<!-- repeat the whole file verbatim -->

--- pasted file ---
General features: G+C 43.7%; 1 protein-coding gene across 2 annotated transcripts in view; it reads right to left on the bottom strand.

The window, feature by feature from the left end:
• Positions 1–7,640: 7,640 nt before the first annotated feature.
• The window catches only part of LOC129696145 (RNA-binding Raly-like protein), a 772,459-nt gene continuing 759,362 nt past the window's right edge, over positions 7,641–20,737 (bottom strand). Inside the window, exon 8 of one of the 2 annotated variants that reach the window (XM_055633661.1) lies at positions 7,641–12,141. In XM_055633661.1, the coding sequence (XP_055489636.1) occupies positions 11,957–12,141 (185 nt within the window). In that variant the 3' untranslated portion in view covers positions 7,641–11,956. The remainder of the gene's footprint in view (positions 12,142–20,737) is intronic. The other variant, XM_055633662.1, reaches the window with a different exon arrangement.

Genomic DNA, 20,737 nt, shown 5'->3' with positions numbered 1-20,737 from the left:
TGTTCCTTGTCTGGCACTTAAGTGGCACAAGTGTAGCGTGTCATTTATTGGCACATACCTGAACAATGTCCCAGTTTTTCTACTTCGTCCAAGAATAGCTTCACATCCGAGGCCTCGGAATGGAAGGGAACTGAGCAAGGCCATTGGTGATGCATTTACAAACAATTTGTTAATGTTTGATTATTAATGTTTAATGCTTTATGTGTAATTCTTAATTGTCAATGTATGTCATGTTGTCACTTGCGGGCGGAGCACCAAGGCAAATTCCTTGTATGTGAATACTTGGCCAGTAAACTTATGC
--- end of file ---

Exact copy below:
General features: G+C 43.7%; 1 protein-coding gene across 2 annotated transcripts in view; it reads right to left on the bottom strand.

The window, feature by feature from the left end:
• Positions 1–7,640: 7,640 nt before the first annotated feature.
• The window catches only part of LOC129696145 (RNA-binding Raly-like protein), a 772,459-nt gene continuing 759,362 nt past the window's right edge, over positions 7,641–20,737 (bottom strand). Inside the window, exon 8 of one of the 2 annotated variants that reach the window (XM_055633661.1) lies at positions 7,641–12,141. In XM_055633661.1, the coding sequence (XP_055489636.1) occupies positions 11,957–12,141 (185 nt within the window). In that variant the 3' untranslated portion in view covers positions 7,641–11,956. The remainder of the gene's footprint in view (positions 12,142–20,737) is intronic. The other variant, XM_055633662.1, reaches the window with a different exon arrangement.

Genomic DNA, 20,737 nt, shown 5'->3' with positions numbered 1-20,737 from the left:
TGTTCCTTGTCTGGCACTTAAGTGGCACAAGTGTAGCGTGTCATTTATTGGCACATACCTGAACAATGTCCCAGTTTTTCTACTTCGTCCAAGAATAGCTTCACATCCGAGGCCTCGGAATGGAAGGGAACTGAGCAAGGCCATTGGTGATGCATTTACAAACAATTTGTTAATGTTTGATTATTAATGTTTAATGCTTTATGTGTAATTCTTAATTGTCAATGTATGTCATGTTGTCACTTGCGGGCGGAGCACCAAGGCAAATTCCTTGTATGTGAATACTTGGCCAGTAAACTTATGC